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Rains drench Brazil's main agricultural commodity belt

SAO PAULO - Heavy rains began falling on Brazil's drought-stressed center-south coffee and sugar cane farms and are expected to unleash planting of soybeans and corn in the grain-rich center-west states, forecasters said on Tuesday.

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SAO PAULO - Heavy rains began falling on Brazil's drought-stressed center-south coffee and sugar cane farms and are expected to unleash planting of soybeans and corn in the grain-rich center-west states, forecasters said on Tuesday.

Government-linked meteorologist Inmet posted advisories for intense rain over Brazil's leading coffee region of southern Minas Gerais state on Tuesday. Light showers were registered over the weekend at Inmet weather stations in the traditional coffee regions of the state including Varginha, Caldas and Uberlandia.

The moisture will assure that recently formed coffee buds will likely fix to branches and begin development into cherries over the coming weeks to months. Drought-stressed trees will welcome the moisture and develop foliage and new branches that will protect and carry fruit in the future.

Rains swept over large swaths of sugar cane and coffee regions of Sao Paulo state overnight, including large areas of Parana state and Mato Grosso do Sul state, according to satellite and radar data from University of Sao Paulo weather service IPMet.

The moisture will hurt cane mills' efforts to harvest a record crop this season. Analysts say the sugar and ethanol industry has already lost at least three weeks of crushing time to rain.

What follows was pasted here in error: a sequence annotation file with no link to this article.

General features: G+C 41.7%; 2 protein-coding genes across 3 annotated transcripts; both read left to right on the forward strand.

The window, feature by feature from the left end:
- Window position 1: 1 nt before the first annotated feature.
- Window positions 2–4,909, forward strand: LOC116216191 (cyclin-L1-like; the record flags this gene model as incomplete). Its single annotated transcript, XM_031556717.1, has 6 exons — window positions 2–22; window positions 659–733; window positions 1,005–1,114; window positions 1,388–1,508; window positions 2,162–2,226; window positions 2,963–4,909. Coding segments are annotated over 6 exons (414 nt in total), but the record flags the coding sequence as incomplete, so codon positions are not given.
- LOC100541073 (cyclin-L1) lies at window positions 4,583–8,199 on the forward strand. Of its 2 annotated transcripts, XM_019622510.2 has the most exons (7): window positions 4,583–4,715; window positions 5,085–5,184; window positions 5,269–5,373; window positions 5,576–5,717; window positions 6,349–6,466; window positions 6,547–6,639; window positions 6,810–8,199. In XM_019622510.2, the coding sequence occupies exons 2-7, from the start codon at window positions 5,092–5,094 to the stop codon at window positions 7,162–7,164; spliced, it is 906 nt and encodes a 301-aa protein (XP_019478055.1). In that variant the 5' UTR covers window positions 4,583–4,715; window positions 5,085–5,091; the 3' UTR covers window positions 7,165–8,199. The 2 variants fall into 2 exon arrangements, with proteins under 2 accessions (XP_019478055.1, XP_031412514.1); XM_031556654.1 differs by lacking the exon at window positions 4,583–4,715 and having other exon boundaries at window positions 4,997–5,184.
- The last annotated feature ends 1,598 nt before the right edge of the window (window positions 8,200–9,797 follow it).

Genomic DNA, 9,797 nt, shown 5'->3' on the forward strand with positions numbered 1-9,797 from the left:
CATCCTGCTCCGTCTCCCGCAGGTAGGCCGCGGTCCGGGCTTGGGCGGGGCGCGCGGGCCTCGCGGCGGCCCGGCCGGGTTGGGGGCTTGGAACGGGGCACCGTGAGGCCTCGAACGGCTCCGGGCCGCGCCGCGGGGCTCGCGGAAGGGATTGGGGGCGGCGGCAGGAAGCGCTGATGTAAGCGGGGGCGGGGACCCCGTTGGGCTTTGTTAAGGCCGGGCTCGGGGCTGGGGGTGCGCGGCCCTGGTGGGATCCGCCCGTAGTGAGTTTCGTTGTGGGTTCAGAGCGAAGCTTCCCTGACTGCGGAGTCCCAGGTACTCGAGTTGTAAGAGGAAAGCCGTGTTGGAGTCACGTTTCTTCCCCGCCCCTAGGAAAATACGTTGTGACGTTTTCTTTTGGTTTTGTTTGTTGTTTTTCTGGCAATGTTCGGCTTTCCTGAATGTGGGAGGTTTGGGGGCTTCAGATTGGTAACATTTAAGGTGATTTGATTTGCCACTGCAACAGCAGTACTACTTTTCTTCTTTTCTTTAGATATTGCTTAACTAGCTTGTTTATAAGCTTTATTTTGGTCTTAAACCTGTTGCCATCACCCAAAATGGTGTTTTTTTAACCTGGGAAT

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Agricultural forecaster Somar expects rains to fall over nearly all of Brazil's southern and southeastern states in the first half of November. Rains are seen falling over western-central Mato Grosso soy farms this week but will turn to scattered showers later in the month, Somar said.

The fresh moisture will trigger planting of the new grain crop in the region. Brazil is expected to produce a record harvest of more than 100 million tonnes of soybeans, which will start in January of 2016.

U.S. service Commodity Weather Group (CWG) said rains would taper off in the coming days but were already set to return in less than two weeks over Brazil's agricultural belt. Some coffee areas that have not seen sufficient rains in the past days could suffer stress over the next weeks until moisture returns to the region, CWG said.

Related Topics: DROUGHT
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